Tammy McConaughy is director of lean delivery with CRB in Broomfield, CO. Lab Manager recently spoke with Tammy about her career, experience, and personal interests.
Q: How did you get started in your career? Did you major in your field in college, get an internship, switch careers mid-stream, etc.?
A: I started my career while working on my Six Sigma Black Belt through my employment at GE. At the time, the branch I worked at was closed, and I found myself looking for a job. I secured a position as a project assistant for a mechanical contractor in San Diego, CA. They supported me in the completion of my Six Sigma Black Belt. I started to do small improvement projects internally, which eventually grew into my involvement with the local Lean Construction Institute community of practice. After eight years of developing, implementing, and learning, I knew that I wanted to be a full-time lean consultant or in a similar role. I had fallen in love with the AEC industry and wanted to stay within it also. In 2014 after co-authoring a white paper that the International Group for Lean Construction (IGLC) published, I interviewed for a lean specialist position in Portland, OR, with JE Dunn Construction. I wanted to be a journalist in high school; being the director of lean for CRB, a leading provider of sustainable engineering, architecture, construction, and consulting solutions to the food and beverage and life sciences industries is a significant deviation. But this is my dream job. I love what I do.
Q: What’s a common misconception about your job?
A: A common misconception is that my job is quality-based or just about process improvement and efficiency. Lean tools are just processes that will not deliver the results many seek without the right mindsets and behaviors. Lean follows six principles, one of them being Respect for People. I am a coach, a trainer, a facilitator, and an advocate. I believe in going to where the work is, swarming the problem and engaging the people doing the work, listening to how they would solve them, their ideas to improve, and helping empower them to act. My role is to help create a culture where lean is who we are and not something extra we do.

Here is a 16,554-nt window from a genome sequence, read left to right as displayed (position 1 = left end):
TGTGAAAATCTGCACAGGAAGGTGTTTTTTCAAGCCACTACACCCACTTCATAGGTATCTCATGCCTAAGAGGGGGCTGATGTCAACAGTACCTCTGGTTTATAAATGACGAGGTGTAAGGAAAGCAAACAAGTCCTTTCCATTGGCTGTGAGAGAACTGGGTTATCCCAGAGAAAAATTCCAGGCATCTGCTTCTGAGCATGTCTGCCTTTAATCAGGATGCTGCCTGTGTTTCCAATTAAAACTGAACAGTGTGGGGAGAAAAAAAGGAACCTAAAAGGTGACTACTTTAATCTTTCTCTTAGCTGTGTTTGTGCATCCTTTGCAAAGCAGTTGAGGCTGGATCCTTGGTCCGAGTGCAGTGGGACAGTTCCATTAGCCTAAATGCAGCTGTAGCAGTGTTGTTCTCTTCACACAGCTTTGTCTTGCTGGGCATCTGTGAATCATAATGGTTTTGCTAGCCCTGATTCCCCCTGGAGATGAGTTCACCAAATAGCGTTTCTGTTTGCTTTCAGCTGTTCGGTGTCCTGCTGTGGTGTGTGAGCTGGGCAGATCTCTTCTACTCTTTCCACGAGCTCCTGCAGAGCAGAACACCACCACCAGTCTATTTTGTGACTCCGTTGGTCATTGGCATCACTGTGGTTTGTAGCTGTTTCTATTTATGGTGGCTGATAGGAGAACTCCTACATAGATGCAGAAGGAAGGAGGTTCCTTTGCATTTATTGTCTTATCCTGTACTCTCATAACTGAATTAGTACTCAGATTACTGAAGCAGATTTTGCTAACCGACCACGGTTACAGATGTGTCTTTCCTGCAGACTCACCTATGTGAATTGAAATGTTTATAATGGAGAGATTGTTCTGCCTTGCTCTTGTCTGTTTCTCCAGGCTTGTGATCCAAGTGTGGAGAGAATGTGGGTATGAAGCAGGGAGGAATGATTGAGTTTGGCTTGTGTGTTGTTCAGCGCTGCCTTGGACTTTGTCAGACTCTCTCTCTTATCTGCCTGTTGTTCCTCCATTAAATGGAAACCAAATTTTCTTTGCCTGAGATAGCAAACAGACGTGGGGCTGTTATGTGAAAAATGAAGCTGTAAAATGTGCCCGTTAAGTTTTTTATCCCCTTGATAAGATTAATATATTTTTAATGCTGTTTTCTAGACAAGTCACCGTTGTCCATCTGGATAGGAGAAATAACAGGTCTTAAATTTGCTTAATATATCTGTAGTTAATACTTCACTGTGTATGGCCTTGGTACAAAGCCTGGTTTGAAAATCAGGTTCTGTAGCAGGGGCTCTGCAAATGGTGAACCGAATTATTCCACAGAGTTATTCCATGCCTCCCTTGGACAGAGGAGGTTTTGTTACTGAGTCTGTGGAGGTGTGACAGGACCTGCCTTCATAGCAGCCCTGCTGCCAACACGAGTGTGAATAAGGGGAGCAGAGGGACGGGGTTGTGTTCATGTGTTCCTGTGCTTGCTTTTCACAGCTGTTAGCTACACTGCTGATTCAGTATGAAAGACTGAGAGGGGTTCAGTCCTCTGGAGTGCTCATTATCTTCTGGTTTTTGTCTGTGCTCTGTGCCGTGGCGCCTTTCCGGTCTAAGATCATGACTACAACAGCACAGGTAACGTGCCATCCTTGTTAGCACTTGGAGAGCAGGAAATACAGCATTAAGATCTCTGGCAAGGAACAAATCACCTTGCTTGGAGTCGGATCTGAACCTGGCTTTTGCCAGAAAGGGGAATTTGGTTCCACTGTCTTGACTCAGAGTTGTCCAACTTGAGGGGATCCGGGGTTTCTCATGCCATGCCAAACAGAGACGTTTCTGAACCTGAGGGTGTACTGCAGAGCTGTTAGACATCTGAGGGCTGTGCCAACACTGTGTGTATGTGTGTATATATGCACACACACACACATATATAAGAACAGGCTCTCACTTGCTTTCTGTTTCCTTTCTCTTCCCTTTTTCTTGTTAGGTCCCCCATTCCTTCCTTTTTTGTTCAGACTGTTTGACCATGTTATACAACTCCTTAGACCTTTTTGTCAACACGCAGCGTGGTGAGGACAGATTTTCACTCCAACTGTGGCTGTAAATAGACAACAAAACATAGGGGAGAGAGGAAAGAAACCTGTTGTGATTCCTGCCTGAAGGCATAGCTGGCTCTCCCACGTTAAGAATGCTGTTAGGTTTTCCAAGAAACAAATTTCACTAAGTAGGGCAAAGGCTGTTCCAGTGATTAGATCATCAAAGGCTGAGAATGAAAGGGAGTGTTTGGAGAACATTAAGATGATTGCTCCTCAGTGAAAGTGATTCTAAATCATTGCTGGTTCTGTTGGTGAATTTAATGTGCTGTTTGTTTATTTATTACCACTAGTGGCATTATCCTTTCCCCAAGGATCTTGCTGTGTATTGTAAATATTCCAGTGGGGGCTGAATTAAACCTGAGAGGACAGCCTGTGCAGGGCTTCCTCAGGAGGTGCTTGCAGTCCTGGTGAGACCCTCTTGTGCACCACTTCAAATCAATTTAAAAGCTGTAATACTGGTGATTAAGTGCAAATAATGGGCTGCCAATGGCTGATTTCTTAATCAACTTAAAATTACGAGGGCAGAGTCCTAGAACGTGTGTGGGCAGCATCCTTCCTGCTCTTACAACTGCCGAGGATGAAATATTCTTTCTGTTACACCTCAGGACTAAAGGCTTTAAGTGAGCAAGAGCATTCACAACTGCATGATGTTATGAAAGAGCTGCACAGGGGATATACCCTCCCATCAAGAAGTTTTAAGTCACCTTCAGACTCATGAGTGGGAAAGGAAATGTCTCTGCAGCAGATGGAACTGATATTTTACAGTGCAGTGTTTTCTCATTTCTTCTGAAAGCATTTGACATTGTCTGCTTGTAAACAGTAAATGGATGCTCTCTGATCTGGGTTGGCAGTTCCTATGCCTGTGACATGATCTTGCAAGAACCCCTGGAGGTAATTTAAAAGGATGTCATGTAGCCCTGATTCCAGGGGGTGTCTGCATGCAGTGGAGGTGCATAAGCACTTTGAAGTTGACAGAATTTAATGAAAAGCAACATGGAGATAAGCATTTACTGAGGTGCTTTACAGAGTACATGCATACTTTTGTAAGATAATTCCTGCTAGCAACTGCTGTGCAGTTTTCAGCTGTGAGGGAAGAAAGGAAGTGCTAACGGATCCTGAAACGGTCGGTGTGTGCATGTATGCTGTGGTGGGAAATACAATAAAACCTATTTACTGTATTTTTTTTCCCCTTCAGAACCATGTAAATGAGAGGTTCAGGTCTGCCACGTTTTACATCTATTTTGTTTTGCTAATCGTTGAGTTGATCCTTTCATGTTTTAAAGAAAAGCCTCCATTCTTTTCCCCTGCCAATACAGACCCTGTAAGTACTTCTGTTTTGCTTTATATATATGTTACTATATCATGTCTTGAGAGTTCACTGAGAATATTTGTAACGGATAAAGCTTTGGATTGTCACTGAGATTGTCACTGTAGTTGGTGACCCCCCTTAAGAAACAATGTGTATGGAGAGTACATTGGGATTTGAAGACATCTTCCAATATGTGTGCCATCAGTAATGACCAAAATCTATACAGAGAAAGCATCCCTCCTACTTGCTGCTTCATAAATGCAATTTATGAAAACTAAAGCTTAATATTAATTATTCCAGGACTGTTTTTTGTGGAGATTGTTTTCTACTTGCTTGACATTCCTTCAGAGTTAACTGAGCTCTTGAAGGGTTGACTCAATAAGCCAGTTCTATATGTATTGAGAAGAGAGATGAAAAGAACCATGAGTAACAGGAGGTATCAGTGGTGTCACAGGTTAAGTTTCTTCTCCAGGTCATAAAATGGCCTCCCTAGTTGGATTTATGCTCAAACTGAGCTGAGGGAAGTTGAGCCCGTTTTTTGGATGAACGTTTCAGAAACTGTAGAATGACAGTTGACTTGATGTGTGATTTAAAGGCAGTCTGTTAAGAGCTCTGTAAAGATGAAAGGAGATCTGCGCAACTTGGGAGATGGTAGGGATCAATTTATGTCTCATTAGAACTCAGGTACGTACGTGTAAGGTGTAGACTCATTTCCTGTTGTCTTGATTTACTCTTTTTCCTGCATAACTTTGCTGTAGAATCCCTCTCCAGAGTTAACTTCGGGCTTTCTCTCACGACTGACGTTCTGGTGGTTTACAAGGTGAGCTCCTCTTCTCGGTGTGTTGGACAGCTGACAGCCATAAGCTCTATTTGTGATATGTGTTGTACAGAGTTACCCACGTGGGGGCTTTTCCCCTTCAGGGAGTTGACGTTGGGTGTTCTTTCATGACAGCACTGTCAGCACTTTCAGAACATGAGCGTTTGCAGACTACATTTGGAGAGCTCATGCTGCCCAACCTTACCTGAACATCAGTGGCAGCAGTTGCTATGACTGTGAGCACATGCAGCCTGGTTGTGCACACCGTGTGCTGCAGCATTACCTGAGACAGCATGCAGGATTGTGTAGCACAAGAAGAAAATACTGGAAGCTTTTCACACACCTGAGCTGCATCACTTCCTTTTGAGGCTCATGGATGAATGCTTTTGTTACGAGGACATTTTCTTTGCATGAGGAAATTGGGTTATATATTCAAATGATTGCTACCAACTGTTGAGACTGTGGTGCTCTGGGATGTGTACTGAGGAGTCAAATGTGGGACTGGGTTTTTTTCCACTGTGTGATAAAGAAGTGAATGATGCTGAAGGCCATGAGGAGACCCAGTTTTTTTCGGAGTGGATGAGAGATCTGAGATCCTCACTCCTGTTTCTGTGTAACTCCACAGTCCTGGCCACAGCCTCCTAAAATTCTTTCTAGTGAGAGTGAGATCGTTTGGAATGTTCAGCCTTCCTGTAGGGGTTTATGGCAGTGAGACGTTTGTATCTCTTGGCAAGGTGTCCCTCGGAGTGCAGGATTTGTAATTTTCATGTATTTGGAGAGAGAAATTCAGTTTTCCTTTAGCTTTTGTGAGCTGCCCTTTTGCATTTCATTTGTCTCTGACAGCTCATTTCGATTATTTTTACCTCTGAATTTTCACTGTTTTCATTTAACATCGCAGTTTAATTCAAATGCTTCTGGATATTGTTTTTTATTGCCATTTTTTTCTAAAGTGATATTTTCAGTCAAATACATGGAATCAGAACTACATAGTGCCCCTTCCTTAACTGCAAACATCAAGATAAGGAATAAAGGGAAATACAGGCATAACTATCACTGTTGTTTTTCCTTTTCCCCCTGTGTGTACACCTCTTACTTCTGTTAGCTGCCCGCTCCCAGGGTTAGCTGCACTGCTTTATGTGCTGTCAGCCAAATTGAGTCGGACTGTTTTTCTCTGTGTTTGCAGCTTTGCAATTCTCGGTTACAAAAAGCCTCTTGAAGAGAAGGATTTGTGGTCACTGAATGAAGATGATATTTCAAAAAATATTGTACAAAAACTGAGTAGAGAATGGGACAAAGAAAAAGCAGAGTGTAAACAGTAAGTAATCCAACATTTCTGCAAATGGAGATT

Q: What is the biggest work-related challenge you've faced? How did you overcome it?
A: The biggest work-related challenge I have faced came early in my career when working with a project team to implement lean tools and coach them on how to be facilitative leaders. The construction superintendent I was working with was a 20-year-plus employee with a proven track record of delivering projects on time in a command-and-control manner. After a lot of tension, frustration, and hard conversations, he said to me, "Tammy, I like you as a person, but I am not buying this snake oil you're selling me. I've been doing this for a long time and what I do works for me." This experience was a pivotal moment. It taught me that change must be personally relevant for each individual. I realized that my role was working with each person to align on how they work, remove roadblocks, and provide the resources necessary to succeed. I realized that this is the value I deliver. It is so much more than applying a process.
Q: What is your favorite building, lab-related or not?
A: My favorite building is The Knight Research Center in Portland, OR. While I did not work on this building, I know many people in the industry who did. The building used an Integrated Project Delivery (IPD) approach that influenced the buildout of the research spaces. Instead of having separated research labs and areas, the building was intentionally designed and built to be an integrated lab facility which promotes collaboration among the research groups. Seeing the results of not only this project but several other IPD projects makes me excited to be working with CRB and their ONEsolution approach to IPD.
Q: What kinds of hobbies or interests do you have outside of work?
A: Outside of work, life is hectic with four kids and three dogs. Living in the beautiful state of Colorado, we are avid hikers and paddle boarders. In addition, I am a volunteer storyteller at the local library and serve as the board chair for the nonprofit The Sacred Transition.